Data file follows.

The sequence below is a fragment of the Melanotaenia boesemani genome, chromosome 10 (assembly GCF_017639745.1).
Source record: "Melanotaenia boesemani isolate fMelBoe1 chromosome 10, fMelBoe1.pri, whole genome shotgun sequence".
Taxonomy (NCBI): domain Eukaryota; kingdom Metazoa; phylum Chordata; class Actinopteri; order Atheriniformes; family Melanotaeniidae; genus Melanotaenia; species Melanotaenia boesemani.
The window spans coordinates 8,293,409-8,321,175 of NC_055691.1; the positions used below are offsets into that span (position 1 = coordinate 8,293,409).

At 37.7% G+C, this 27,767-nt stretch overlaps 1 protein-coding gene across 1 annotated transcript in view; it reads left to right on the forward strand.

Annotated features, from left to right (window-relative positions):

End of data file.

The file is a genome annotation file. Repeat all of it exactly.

The sequence below is a fragment of the Melanotaenia boesemani genome, chromosome 10 (assembly GCF_017639745.1).
Source record: "Melanotaenia boesemani isolate fMelBoe1 chromosome 10, fMelBoe1.pri, whole genome shotgun sequence".
Taxonomy (NCBI): domain Eukaryota; kingdom Metazoa; phylum Chordata; class Actinopteri; order Atheriniformes; family Melanotaeniidae; genus Melanotaenia; species Melanotaenia boesemani.
The window spans coordinates 8,293,409-8,321,175 of NC_055691.1; the positions used below are offsets into that span (position 1 = coordinate 8,293,409).

At 37.7% G+C, this 27,767-nt stretch overlaps 1 protein-coding gene across 1 annotated transcript in view; it reads left to right on the forward strand.

Annotated features, from left to right (window-relative positions):